‘Top Gun’ (1986) Review: ‘80s Nostalgia and the Need for Speed

Daniel Rester reviews the 1986 action drama 'Top Gun,' starring Tom Cruise and Val Kilmer and directed by Tony Scott.
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‘Top Gun’ (1986) Review: ‘80s Nostalgia and the Need for Speed

By Daniel Rester

Top Gun: Maverick is finally hitting theaters this week after years of delays. So what better time to look back at the original 1986 film? Top Gun has become a minor classic due to its entertaining blend of aerial action sequences and cheesy dialogue and romance. The film also turned Tom Cruise into a megastar and put director Tony Scott on the map. 

In case you haven’t seen Top Gun, the basic plot follows pilot Pete “Maverick” Mitchell (Cruise) and his friend “Goose” (Anthony Edwards) as they navigate TOPGUN, the U.S. Navy’s Fighter Weapons School. The cocky Maverick faces challenges along the way, especially from by-the-books team member “Iceman” (Val Kilmer). He also falls for Charlie (Kelly McGillis), an instructor at the school who is hesitant to begin a relationship with Maverick. 

Scott’s film is highlighted by the aerial sequences, which are still among the best in cinematic history. The director stages them in a smooth but thrilling manner, placing the camera in a variety of interesting positions with his cinematographer Jeffrey L. Kimball. The editing by Chris Lebenzon and Billy Weber is fast but fluid, cutting expertly between the characters in the cockpits and the wide shots of the jets. It’s no surprise the editing was nominated for an Oscar; the film was also nominated for Sound, Sound Effects Editing, and Original Song (“Take My Breath Away” by Berlin), with the latter getting the win at the ceremony. 

The cast is also a big plus, even if some of them are playing little more than types. Cruise is charming and badass as Maverick, and it’s easy to see why audiences fell in love with him. The film does lose some steam though when Maverick’s grieving process becomes repetitive in the second half and the character becomes more serious. Edwards is fun as Goose, while Kilmer got a career boost playing Iceman. McGillis is lovely as well, though her and Cruise’s chemistry can be hit-and-miss; Scott lays on the music, golden hour sunsets, and passionate close-ups thick in order to try and sell the romance better.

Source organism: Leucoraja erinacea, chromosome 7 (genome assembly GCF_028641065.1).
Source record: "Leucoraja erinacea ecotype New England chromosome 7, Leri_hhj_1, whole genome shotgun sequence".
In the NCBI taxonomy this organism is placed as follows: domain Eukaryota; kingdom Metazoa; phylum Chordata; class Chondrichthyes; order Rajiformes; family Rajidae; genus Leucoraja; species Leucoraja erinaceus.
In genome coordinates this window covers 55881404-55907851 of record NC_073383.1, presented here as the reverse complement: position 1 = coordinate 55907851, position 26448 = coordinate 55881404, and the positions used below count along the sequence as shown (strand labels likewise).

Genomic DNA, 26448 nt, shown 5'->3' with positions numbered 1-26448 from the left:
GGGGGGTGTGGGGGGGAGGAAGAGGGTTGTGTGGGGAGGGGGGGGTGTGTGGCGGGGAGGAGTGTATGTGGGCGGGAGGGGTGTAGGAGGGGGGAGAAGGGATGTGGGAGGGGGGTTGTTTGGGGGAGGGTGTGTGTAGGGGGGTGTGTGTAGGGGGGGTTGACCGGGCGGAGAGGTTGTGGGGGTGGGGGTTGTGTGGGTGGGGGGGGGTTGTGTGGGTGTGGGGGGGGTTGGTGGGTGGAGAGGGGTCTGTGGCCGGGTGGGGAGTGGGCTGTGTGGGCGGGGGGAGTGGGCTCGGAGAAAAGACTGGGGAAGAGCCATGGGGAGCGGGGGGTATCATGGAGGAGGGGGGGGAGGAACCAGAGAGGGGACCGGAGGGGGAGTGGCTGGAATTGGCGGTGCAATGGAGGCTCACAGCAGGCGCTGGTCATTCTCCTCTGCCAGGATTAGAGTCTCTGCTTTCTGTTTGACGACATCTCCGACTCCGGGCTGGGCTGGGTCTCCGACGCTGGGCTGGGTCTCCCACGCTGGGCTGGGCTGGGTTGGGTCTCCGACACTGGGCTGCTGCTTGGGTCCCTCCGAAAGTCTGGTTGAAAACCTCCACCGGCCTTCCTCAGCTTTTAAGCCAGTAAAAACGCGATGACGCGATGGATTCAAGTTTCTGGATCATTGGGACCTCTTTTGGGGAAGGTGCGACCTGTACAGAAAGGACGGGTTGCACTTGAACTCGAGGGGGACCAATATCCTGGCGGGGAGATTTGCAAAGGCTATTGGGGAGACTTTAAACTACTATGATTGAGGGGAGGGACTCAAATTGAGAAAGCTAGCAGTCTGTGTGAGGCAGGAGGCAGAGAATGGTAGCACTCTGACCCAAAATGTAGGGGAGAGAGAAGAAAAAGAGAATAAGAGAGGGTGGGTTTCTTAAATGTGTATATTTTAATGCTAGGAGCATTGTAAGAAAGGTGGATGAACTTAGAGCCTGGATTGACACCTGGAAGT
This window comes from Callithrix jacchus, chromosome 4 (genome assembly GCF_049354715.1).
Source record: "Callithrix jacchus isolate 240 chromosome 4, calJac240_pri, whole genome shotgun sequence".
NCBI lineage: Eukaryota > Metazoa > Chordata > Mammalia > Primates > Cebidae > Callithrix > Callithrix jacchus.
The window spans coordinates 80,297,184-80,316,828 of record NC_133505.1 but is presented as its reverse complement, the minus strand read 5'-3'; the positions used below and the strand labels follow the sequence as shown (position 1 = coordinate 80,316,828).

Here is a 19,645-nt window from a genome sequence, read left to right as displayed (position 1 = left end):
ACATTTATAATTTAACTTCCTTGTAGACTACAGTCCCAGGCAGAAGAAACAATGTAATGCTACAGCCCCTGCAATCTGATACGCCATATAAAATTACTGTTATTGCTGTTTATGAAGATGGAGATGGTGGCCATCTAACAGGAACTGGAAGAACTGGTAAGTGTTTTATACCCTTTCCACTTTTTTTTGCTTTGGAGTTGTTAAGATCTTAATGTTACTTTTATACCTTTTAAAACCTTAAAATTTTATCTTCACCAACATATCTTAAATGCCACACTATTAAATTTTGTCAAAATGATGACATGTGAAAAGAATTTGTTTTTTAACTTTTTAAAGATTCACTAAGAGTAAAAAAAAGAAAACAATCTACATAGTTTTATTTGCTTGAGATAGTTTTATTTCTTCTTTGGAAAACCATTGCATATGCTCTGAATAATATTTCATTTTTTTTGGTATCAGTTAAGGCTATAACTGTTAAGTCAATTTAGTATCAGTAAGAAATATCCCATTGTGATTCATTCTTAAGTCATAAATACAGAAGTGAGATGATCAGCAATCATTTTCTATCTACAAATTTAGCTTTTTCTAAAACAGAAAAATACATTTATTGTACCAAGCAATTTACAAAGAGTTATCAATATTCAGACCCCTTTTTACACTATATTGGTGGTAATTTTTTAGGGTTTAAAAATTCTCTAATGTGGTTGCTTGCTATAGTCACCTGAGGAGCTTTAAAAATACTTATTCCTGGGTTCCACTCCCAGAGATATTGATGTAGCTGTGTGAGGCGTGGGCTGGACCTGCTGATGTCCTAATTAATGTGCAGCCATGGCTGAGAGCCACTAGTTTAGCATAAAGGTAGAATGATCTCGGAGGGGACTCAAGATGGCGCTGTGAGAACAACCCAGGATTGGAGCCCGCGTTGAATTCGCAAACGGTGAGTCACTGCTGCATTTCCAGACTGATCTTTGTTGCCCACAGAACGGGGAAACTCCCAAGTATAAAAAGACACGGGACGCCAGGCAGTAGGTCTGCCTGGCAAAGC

The script is the biggest fault of Top Gun as it can’t decide whether the main focus should be the aerial training or the romantic relationship. Instead of there being a fine balance, the film never really feels like it has a clear plot until the scond half decides the Cold War is still a thing. The training sequences feel scattered in their placement instead of each one having build-up and a specific purpose. Scott and his cast and crew mostly overcome the weak script though. 

The end results of Top Gun feel a bit awkward as it tries to please all crowds. On one hand it is macho cheese perfectly fitting for the jingoism and shallowness of the Reagan era. On the other hand, however, it is progressive, not traditional, with its MTV-style slickness in its filmmaking techniques and its strong and intelligent female character in Charlie. It also has a lot of homoerotic subtext that conservatives probably just passed off as manly rah-rah scenes. The beach volleyball sequence, half-naked locker room talks, constant sweatiness and dramatic lighting, and boner suggestions give it an undeniably gay edge though. 

Top Gun is a fun slice of ‘80s nostalgia, with a handsome Cruise commanding the screen, a rocking soundtrack (who could forget “Danger Zone?”), and terrific aerial sequences. A masterful film? No. But it is a classic piece of pop culture, and a film that helped bring more attention to the Navy and aviator sunglasses. Hopefully Top Gun: Maverick can have the entertainment value of Top Gun but better focus in its plotting. 

My Grade: 8/10 (letter grade equivalent: B+)

Running Time: 1h 50min

Written by
Daniel Rester is a writer for the We Live Film portion of We Live Entertainment. He is a Southern Oregon University alumnus and has a Bachelor of Science degree with a double major in Communication (Film, Television, and Convergent Media) and Emerging Media and Digital Arts. He has been involved with writing and directing short films for years. Rester also won 2nd place in the Feature Screenplay Competition in the 2015 Oregon Film Awards for his screenplay "Emma Was Here," which is currently in post-production and will be Rester's feature directorial debut.

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